Anxiety can be a necessary instinct—kicking our bodies into survival mode. Too much, though, can exaggerate our sense of risk and negatively affect the health choices we make.
By Patricia Prijatel
Sammye Johnson’s surgeon told her not to worry too much about her breast cancer. “It’s just DCIS,” he said. And, while Johnson, 61, understood the statistics intellectually—ductal carcinoma in situ has a low risk of recurrence ranging from 1 to 10 percent—dealing with the diagnosis emotionally was another matter.
“Cancer is cancer,” says Johnson, a communications professor at Trinity University in San Antonio, Texas, who has also collaborated on writing projects with this author. “I still worry it will return. In my heart, I had the same risk as any other woman with breast cancer.”
Johnson is far from alone; the anxiety that follows a cancer diagnosis can make patients jump to dire conclusions. According to a recent study published in the Journal of the National Cancer Institute, women who had been treated for DCIS overestimated their risk of recurrence, lumping DCIS in with other, far more aggressive, forms of cancer. Of those who thought they were at least moderately likely to have a recurrence, 54 percent expected that to happen within five years of diagnosis. The women who were the most convinced their cancer would return were those who also had the highest anxiety levels.
Why are we so anxious? And can this anxiety affect how we deal with breast cancer?
AN ANCIENT INSTINCT
Despite an excellent prognosis,
she was still terrified.
Anxiety is even older than the human race, and its roots lie in self-preservation. To avoid poisonous plants and dangerous wild beasts, our primate ancestors developed a sense of fear in the presence of possible threats. These same instincts guide us today. Faced with a stressful situation—a test, a first date, a fender-bender, or something more serious—our bodies automatically go into “fight-or-flight” mode, preparing us either to run or to confront the problem. The brain releases adrenaline and other hormones into the blood that increase heart rate, breathing and perspiration, shut down digestion (causing nausea or the “butterflies in the stomach” sensation), and tense up the muscles.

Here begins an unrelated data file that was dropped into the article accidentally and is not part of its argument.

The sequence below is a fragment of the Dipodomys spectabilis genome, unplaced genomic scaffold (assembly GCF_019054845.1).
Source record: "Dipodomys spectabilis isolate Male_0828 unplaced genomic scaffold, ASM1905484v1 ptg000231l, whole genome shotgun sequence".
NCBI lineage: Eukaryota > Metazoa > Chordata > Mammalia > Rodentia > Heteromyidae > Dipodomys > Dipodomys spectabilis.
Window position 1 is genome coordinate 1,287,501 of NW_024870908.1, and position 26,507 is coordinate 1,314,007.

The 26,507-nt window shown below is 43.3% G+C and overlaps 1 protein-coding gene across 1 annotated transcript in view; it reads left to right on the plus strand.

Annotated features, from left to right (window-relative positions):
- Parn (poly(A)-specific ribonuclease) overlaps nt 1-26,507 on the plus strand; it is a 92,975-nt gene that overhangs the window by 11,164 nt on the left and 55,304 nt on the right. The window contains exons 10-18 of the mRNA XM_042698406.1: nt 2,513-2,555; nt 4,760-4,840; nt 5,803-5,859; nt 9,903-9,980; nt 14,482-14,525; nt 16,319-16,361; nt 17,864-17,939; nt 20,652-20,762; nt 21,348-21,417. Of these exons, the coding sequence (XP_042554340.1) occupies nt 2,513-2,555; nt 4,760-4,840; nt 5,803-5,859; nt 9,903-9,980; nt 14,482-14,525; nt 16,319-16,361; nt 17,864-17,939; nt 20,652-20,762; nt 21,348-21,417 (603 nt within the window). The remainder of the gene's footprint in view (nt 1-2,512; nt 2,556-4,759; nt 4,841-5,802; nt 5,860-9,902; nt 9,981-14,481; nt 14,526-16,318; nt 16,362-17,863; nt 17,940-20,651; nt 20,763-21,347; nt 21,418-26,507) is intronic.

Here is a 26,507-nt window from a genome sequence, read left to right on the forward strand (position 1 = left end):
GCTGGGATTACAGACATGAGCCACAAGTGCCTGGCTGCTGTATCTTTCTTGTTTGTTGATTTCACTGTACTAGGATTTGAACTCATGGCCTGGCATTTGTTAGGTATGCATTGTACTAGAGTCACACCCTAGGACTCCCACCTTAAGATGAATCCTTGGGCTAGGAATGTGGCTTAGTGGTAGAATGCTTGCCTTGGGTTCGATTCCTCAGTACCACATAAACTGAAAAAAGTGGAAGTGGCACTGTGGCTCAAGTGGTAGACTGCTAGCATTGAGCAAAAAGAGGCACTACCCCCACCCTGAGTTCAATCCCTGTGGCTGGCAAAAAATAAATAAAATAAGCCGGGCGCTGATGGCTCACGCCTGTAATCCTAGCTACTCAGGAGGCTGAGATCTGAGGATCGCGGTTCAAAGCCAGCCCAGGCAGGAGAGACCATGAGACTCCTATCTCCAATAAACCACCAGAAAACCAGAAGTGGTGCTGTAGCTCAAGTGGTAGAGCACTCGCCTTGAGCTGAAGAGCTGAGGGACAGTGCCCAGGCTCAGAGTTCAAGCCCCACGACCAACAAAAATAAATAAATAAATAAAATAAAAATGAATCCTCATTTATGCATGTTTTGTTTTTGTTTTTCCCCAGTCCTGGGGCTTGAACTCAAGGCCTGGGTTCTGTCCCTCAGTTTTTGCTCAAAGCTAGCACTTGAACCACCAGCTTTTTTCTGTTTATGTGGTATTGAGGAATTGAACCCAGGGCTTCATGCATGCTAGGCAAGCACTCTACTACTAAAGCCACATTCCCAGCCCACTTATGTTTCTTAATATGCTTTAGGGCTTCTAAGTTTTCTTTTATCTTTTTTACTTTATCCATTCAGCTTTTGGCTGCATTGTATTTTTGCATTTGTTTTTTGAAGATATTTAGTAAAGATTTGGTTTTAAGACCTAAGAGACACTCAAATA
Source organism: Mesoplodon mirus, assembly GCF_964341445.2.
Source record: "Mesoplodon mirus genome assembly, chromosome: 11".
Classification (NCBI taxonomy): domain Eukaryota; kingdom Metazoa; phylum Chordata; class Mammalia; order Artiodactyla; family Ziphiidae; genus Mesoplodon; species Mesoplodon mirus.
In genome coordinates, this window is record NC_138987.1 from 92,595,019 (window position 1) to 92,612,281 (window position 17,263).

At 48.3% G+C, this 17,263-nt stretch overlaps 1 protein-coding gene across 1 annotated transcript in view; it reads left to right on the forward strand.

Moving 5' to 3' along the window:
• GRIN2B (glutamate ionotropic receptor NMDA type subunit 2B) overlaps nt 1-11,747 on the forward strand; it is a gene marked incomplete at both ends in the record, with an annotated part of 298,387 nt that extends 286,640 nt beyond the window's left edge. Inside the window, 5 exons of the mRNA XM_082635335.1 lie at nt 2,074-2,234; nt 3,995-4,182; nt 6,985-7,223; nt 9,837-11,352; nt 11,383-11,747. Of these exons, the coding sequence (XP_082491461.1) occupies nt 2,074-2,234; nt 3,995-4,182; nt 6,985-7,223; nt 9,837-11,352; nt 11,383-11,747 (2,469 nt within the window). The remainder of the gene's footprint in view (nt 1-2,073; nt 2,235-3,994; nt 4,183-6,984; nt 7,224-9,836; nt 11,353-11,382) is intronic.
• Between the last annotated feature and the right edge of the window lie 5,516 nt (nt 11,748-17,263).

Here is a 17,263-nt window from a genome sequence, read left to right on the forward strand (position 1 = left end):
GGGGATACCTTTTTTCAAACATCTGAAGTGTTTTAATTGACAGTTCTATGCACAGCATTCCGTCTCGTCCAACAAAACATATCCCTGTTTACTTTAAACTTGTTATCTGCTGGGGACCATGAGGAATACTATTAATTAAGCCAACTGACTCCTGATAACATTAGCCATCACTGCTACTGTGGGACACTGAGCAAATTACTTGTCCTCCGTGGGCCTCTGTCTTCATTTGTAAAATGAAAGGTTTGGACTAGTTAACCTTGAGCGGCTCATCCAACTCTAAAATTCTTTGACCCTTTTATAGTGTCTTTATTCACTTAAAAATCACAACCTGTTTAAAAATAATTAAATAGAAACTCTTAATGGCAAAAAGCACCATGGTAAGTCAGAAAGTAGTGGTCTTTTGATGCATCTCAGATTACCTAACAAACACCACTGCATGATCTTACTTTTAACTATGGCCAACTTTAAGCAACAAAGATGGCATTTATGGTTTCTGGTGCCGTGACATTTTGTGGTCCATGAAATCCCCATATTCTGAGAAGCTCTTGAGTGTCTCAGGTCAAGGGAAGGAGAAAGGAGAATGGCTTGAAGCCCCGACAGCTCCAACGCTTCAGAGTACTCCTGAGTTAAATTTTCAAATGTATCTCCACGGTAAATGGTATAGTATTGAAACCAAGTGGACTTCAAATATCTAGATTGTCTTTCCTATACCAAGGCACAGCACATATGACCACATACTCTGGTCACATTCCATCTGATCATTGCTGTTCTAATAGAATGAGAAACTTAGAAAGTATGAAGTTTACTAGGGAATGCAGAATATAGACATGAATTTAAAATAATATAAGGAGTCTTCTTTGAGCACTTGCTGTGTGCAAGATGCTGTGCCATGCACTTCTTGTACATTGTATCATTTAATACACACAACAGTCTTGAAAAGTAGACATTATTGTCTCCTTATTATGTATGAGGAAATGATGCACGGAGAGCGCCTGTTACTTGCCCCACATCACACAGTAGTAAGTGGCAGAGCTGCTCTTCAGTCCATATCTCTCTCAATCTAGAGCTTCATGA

Some people are genetically predisposed to be anxious, although they may not necessarily become worriers as adults (just as having a family history of cancer doesn’t guarantee you’ll develop it yourself). Other factors contributing to anxiety include a person’s childhood environment, brain chemistry, personality and history of traumatic events.
Anxiety can actually be good for us, sharpening our senses and tuning us in to details we might need to survive, says Jon Maner, Ph.D., assistant professor of psychology at Florida State University. Too much of it, though, keeps our body in a state of stress, depleting our resources and leading to fatigue, weakened immunity and depression. In its most extreme form, anxiety can manifest itself in panic attacks, phobias, obsessive-compulsive disorder and other clinical illnesses.
Doctors measure anxiety using diagnostic tools such as the Hospital Anxiety and Depression Scale, in which patients rate their reactions to 14 statements such as “I feel tense and wound up,” “I get a sort of frightened feeling” and “I look forward with enjoyment to things.” Low scores on the test mean the person’s level of worry is not excessive. Higher scores point to anxiety that could interfere with her quality of life. In the case of a breast cancer diagnosis, such anxiety could result in a woman avoiding or delaying treatment because of fear and the expectation of the worst possible outcome.